Wheelchair Etiquette

Kiana recently shared her story about having MD. In it she mentioned that some people treated her differently when she started using a wheelchair. As a follow-up, I asked her to give us a few tips on how to treat people in wheelchairs. The following is what she said.



I think one of the most import things to know when it comes to people in wheelchairs is to not make assumptions. Don't assume that every person in a wheelchair is mentally challenged. Don't assume our abilities are the same as each other. Others may find some things easier than others and some find things harder than others. In any case just don't assume.


The next important thing is to consider the accessibility for people in wheelchairs. Obviously we can't do stairs, but it doesn't stop there. Bathrooms are also an issue. Accessibly stalls aren’t always accessible. For example, if the door opens into the room and there is not room for the chair to clear the door, it is not actually accessible. That goes for other doors too – they can actually block the ramp! It is also very important to make sure the door-opening buttons work, as we rely on them.

It’s important to respect wheelchair parking stalls. I can still drive a vehicle on my own by using my feet. I have a van with a side lift that comes out the right side of the van. When it comes to parking stalls, those lines in the middle between handicap parking stalls for people like me who need extra space to get in and out of the van - they are there for a reason. If they are blocked, I can’t get out of my van.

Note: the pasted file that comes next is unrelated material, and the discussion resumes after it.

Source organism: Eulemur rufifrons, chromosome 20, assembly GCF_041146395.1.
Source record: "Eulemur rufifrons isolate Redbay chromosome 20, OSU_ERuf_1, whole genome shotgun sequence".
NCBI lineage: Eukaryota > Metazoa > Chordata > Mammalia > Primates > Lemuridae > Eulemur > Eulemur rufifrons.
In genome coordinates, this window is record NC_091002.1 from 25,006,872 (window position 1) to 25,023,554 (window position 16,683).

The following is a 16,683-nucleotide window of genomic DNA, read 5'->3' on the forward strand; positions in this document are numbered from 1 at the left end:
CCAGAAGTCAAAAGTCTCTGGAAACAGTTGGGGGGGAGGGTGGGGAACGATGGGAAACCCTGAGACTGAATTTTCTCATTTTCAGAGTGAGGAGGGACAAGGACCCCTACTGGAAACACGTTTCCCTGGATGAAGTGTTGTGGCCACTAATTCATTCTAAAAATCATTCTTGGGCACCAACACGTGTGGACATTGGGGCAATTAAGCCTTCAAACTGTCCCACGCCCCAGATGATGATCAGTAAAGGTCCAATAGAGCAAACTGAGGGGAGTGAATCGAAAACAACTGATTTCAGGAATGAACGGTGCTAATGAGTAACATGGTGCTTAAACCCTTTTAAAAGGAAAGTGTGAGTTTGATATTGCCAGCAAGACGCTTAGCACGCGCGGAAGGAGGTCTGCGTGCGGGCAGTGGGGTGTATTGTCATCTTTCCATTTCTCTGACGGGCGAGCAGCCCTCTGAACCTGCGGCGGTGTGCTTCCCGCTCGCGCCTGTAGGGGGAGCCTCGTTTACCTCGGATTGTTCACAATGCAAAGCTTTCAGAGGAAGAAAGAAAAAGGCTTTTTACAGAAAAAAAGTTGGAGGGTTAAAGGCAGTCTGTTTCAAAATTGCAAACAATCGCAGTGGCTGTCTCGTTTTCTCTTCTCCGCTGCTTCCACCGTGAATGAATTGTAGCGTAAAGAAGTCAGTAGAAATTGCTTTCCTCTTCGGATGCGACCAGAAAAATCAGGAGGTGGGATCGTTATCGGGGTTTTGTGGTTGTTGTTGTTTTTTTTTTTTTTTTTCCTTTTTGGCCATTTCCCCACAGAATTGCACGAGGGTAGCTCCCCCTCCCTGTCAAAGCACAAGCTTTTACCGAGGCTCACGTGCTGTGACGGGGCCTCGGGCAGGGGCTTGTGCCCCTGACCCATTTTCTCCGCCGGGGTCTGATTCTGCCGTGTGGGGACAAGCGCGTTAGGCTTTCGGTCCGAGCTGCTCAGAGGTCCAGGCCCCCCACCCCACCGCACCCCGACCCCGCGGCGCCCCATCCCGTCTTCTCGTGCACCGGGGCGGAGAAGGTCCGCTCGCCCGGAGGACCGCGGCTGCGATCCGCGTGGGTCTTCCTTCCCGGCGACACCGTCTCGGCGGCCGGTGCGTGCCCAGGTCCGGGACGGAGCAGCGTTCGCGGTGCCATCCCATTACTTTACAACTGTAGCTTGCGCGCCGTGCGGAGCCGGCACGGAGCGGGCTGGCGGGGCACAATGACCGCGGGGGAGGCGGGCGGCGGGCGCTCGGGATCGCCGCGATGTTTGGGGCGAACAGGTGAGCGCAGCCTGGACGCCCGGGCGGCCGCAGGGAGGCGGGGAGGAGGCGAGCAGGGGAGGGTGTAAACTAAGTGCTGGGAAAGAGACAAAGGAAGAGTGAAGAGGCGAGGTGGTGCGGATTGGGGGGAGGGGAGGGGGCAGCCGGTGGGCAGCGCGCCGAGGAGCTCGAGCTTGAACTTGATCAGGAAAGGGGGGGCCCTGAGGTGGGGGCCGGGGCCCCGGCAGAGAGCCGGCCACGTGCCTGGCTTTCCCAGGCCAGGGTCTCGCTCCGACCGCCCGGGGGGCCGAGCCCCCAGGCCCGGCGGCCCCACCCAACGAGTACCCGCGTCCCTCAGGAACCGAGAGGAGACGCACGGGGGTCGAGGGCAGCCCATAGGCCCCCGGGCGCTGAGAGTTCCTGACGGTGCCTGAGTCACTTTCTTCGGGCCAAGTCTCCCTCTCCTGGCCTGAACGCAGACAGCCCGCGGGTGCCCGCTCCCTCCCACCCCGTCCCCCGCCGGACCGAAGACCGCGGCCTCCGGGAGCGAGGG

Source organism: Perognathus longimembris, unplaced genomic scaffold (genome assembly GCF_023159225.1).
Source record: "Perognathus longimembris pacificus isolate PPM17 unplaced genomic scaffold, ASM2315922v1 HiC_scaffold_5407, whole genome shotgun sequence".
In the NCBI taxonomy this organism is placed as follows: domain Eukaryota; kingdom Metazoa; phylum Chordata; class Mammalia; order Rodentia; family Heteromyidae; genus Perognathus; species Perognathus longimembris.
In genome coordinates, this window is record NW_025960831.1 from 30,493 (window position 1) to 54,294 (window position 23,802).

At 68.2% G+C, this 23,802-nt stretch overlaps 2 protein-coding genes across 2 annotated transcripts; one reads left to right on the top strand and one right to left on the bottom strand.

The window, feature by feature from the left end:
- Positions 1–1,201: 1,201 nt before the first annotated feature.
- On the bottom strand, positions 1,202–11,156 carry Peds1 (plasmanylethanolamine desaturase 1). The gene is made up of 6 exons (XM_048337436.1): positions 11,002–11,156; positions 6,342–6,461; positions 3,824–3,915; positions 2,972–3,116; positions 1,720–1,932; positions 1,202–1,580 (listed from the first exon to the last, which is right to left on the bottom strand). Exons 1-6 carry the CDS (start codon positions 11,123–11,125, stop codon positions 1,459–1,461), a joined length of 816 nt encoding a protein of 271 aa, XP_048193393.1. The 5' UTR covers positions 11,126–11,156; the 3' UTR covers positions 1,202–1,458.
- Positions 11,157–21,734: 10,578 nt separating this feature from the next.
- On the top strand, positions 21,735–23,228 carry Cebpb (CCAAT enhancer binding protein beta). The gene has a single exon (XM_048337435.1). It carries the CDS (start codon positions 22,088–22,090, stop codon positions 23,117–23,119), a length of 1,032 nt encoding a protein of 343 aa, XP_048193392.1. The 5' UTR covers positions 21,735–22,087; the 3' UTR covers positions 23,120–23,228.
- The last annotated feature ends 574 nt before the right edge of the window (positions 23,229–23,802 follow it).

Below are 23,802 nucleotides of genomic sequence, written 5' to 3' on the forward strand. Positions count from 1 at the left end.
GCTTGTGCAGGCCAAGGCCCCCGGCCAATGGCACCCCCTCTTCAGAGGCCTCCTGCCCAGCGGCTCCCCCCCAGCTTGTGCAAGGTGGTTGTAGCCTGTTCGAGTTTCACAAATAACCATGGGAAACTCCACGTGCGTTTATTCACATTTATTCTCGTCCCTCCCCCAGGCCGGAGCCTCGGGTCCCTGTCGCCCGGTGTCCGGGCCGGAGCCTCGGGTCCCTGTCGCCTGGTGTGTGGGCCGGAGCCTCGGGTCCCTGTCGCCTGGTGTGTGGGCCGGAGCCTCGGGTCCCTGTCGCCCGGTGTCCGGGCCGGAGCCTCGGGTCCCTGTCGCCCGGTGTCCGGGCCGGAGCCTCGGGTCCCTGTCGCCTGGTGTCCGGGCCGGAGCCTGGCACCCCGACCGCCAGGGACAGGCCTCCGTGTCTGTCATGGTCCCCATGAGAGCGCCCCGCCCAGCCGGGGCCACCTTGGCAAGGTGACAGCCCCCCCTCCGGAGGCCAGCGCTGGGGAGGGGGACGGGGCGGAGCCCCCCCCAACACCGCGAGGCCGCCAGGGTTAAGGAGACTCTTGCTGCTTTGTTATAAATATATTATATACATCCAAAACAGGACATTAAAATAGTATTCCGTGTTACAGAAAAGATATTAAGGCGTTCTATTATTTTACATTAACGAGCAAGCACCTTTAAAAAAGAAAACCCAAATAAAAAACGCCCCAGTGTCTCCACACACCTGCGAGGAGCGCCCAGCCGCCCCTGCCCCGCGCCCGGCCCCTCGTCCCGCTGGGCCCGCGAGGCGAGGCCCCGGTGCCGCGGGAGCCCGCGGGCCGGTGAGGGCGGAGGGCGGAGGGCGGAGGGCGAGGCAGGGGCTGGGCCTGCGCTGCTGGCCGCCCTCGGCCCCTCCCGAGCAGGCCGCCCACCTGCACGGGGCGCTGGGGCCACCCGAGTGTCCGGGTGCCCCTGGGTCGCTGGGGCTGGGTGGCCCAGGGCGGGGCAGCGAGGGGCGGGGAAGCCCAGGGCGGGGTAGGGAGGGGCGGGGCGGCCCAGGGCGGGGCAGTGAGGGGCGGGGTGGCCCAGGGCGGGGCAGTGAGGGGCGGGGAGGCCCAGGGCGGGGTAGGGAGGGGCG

Another thing is, don't be afraid to approach people in wheelchairs. I like it when people come up to me, talk to me, and start a conversation. I don't mind if people ask me questions and I am open to answer almost anything. Some people may not be, but I personally love if people are interested and are curious about my situation. To me it is better to have people approach you rather than avoid you because they are uncomfortable. Being in a wheelchair is not contagious! We are the same as everyone else, we just have different limitations and abilities.



Lastly, be kind. If it seems like we need help, ask if you can help or get someone who can. We just want to be treated like normal people, even though we may need more help sometimes. We get used to it and eventually you can too. There are other things in life where people require extra attention or help. For example, some people have food allergies and can't eat certain foods. You just adapt and move on. We all have something in our life we need to adapt to at one point or another. It doesn't need to be a big issue or cause a scene. Just be kind and the world will be a better a better place.


About the Author:

Kiana enjoys spending time with her family and friends, especially her cousin Sadie who is 7-years-old, She loves singing and music, She also likes to laugh! She enjoys shopping, playing games, and watching movies. To quote Kiana, "Most of all I want to continue to grow in my walk with Jesus, trying to learn to lean on him and trust him despite what happens around me, to live life to the full, and not let fear or anything keep me from what God wants for my life."


If you would like to send Kiana a message, email connect@thereismore.ca and put her name in the subject line!